Smithfield real estate tax bills due earlier this year

Published 4:39 pm Tuesday, August 22, 2023

Smithfield’s real estate tax bills will be due three months earlier this year, but homeowners can expect to pay less than the usual amount.

The town has historically billed on a calendar year basis with a Dec. 31 due date, but will transition this year to a fiscal year billing schedule. The town’s fiscal year begins July 1 and ends June 30.

Within the next few weeks, homeowners will receive bills for the first six months of 2023, which will be due Sept. 15. The bills will be based on Isle of Wight County’s 2019 assessment of property values and the town’s previous real estate rate of 19 cents per $100, both of which were current as of June 30.

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The resulting amounts owed should be roughly half what homeowners paid last December for 2022, since the bill is for January though June rather than an entire year.

The amount owed for July 1 through the end of the year will be added to what’s owed for the first six months of 2024 and billed next spring, with a due date likely sometime in early June.

Changing to a fiscal year billing cycle, according to Town Manager Michael stallings, will make it easier for the town’s and county’s financial systems to share data.

“This will allow us to have real time information from the County’s property files,” Stallings said.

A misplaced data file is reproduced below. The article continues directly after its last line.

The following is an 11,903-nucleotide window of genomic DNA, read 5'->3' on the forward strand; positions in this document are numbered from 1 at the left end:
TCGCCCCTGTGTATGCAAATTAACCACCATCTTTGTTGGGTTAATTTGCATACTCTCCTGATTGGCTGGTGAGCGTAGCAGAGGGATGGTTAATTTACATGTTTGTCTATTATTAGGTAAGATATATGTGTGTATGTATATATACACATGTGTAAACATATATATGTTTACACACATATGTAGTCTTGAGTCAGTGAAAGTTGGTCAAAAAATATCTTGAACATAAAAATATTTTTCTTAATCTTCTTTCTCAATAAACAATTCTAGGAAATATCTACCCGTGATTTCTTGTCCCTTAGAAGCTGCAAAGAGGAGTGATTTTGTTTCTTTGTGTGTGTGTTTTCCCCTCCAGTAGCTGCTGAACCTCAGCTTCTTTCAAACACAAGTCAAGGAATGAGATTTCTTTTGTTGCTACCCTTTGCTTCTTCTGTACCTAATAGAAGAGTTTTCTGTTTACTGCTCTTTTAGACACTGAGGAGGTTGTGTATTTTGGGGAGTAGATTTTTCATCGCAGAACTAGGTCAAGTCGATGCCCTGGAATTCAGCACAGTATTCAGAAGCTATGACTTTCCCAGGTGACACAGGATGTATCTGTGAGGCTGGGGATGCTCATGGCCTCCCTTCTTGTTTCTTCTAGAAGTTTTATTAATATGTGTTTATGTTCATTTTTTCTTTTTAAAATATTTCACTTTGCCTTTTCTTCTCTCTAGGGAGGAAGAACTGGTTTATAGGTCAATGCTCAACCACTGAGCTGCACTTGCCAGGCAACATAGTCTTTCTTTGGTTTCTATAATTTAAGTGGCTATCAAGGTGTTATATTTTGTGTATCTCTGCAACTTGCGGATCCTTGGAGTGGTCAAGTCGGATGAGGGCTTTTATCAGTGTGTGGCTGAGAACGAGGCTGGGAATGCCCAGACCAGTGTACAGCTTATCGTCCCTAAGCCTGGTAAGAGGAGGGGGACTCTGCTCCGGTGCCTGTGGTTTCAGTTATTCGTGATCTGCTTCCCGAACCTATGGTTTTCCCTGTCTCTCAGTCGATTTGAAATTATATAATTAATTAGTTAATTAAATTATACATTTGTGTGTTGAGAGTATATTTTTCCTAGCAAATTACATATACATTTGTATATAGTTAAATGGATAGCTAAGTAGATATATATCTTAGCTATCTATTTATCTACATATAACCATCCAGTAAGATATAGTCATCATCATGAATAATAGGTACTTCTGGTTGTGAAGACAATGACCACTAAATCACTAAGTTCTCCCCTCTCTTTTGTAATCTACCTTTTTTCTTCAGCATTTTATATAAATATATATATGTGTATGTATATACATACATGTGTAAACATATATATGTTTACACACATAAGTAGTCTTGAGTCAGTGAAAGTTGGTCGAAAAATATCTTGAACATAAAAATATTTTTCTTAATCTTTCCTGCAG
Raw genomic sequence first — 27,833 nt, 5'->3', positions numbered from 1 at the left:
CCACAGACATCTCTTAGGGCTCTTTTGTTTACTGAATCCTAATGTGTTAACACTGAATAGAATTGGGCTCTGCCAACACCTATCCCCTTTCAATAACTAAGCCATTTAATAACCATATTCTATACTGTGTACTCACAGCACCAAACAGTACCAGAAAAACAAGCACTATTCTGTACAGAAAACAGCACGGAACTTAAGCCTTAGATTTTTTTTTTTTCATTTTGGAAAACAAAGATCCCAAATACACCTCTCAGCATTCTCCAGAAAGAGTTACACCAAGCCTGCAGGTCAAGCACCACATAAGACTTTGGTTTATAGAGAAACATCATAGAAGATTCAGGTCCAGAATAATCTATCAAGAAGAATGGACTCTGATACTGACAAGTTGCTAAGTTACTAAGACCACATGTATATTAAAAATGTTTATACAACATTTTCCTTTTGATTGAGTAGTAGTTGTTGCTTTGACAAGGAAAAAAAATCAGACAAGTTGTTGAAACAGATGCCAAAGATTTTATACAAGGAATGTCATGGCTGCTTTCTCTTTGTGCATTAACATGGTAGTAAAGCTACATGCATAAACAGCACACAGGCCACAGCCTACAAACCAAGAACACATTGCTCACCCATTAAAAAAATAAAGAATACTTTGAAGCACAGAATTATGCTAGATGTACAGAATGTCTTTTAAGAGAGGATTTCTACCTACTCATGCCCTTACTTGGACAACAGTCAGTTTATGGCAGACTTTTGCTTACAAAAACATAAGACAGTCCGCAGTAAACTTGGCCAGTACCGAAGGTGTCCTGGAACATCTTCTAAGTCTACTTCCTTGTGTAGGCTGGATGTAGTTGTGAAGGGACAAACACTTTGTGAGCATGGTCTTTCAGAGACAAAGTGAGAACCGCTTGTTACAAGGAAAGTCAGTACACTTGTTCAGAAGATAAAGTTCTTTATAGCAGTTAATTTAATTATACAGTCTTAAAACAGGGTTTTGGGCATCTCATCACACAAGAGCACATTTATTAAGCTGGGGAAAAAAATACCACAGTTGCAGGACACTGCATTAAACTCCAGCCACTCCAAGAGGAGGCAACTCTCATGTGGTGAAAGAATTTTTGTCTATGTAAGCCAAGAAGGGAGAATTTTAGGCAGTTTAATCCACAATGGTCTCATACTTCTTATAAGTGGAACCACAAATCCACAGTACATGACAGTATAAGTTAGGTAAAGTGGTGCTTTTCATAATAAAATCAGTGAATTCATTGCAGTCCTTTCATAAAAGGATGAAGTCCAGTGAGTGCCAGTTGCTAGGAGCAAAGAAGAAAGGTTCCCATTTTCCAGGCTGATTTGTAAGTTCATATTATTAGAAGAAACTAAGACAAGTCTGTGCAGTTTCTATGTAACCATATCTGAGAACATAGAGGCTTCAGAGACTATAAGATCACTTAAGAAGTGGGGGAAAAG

Homeowners may see an increase in the amount due on their July 1 through June 30 bills next year, as these will be based on the county’s 2023 property assessment, which saw single-family home valuations rise 34% on average countywide. The new assessed values took effect July 1.

Smithfield’s Town Council voted in June to adopt a “revenue neutral” 14-cent real estate tax rate, meaning the town would take in roughly the same amount of tax revenue under the 2023 assessments as it would have under the 19-cent rate and 2019 valuations. Town residents also pay real estate taxes to the county, which lowered its rate to 71 cents per $100 earlier this year in light of the reassessments. The county’s rate, while a 16% decrease from the 85-cent rate in place for the past nine years, is not revenue neutral.

The town’s real estate rate could potentially change once again later this year due to a procedural mistake at the council’s June meetings.

Under state law, when an advertised tax rate exceeds 101% of the previous year’s real estate revenue due to reassessment, the town must hold separate public hearings on its budget and tax rate prior to any adoption vote. Stallings had initially budgeted for a 17-cent real estate rate, which would have brought in an additional $500,000, or 115% in excess of last year’s revenue, from the reassessment.

The council held only the budget hearing on June 6 and voted 4-3 on June 26 to adopt the tax rate and budget. Town Attorney William Riddick plans to bring the issue to the council’s attention at its Aug. 28 committee meetings. To correct it, the council may need to schedule a new public hearing solely on the real estate rate and revote at a later date.

Councilman Mike Smith, at the June 26 meeting, had raised concerns over achieving the 14-cent rate while keeping the budget at $10.2 million by filling in the revenue gap with $413,000 in one-time COVID-19 relief funds the town had received from the federal American Rescue Plan Act, or ARPA. Smith said he would have supported a 15-cent rate, which Stallings said would still have entailed using $153,000 in ARPA funds to balance the budget. Vice Mayor Valerie Butler and Councilman Wayne Hall, at the June 26 meeting, had joined Smith in opposing the 14-cent rate.